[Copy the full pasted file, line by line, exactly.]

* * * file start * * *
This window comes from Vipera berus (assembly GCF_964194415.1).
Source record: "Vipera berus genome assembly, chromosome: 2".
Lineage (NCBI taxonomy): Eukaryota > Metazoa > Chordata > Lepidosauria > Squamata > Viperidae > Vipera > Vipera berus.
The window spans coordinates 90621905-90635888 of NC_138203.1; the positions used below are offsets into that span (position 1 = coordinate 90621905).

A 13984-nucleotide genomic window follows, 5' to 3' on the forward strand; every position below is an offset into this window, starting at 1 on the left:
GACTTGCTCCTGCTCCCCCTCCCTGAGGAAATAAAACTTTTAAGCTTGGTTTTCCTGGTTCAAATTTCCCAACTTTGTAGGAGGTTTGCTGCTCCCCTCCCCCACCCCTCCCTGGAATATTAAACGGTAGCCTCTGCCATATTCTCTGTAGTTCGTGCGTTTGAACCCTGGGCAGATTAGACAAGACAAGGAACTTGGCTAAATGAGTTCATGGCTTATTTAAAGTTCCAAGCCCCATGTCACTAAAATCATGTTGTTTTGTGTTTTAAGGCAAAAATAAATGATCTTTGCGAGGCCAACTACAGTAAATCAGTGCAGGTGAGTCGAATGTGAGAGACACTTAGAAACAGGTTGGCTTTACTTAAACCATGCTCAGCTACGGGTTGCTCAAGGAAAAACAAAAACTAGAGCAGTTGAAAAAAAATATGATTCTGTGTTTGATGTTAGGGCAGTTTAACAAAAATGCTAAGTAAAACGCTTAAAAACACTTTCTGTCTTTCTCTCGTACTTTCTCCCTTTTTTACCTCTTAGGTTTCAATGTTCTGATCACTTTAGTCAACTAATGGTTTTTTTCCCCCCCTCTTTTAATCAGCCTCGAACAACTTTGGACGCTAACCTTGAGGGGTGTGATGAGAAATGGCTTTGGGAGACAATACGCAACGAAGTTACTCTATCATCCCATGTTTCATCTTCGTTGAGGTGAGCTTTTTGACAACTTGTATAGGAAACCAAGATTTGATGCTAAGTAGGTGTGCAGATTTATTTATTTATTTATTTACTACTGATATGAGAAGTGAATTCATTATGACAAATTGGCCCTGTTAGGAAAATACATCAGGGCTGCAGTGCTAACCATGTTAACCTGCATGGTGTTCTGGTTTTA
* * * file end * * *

This window comes from Vipera berus (assembly GCF_964194415.1).
Source record: "Vipera berus genome assembly, chromosome: 2".
Lineage (NCBI taxonomy): Eukaryota > Metazoa > Chordata > Lepidosauria > Squamata > Viperidae > Vipera > Vipera berus.
The window spans coordinates 90621905-90635888 of NC_138203.1; the positions used below are offsets into that span (position 1 = coordinate 90621905).

A 13984-nucleotide genomic window follows, 5' to 3' on the forward strand; every position below is an offset into this window, starting at 1 on the left:
GACTTGCTCCTGCTCCCCCTCCCTGAGGAAATAAAACTTTTAAGCTTGGTTTTCCTGGTTCAAATTTCCCAACTTTGTAGGAGGTTTGCTGCTCCCCTCCCCCACCCCTCCCTGGAATATTAAACGGTAGCCTCTGCCATATTCTCTGTAGTTCGTGCGTTTGAACCCTGGGCAGATTAGACAAGACAAGGAACTTGGCTAAATGAGTTCATGGCTTATTTAAAGTTCCAAGCCCCATGTCACTAAAATCATGTTGTTTTGTGTTTTAAGGCAAAAATAAATGATCTTTGCGAGGCCAACTACAGTAAATCAGTGCAGGTGAGTCGAATGTGAGAGACACTTAGAAACAGGTTGGCTTTACTTAAACCATGCTCAGCTACGGGTTGCTCAAGGAAAAACAAAAACTAGAGCAGTTGAAAAAAAATATGATTCTGTGTTTGATGTTAGGGCAGTTTAACAAAAATGCTAAGTAAAACGCTTAAAAACACTTTCTGTCTTTCTCTCGTACTTTCTCCCTTTTTTACCTCTTAGGTTTCAATGTTCTGATCACTTTAGTCAACTAATGGTTTTTTTCCCCCCCTCTTTTAATCAGCCTCGAACAACTTTGGACGCTAACCTTGAGGGGTGTGATGAGAAATGGCTTTGGGAGACAATACGCAACGAAGTTACTCTATCATCCCATGTTTCATCTTCGTTGAGGTGAGCTTTTTGACAACTTGTATAGGAAACCAAGATTTGATGCTAAGTAGGTGTGCAGATTTATTTATTTATTTATTTACTACTGATATGAGAAGTGAATTCATTATGACAAATTGGCCCTGTTAGGAAAATACATCAGGGCTGCAGTGCTAACCATGTTAACCTGCATGGTGTTCTGGTTTTA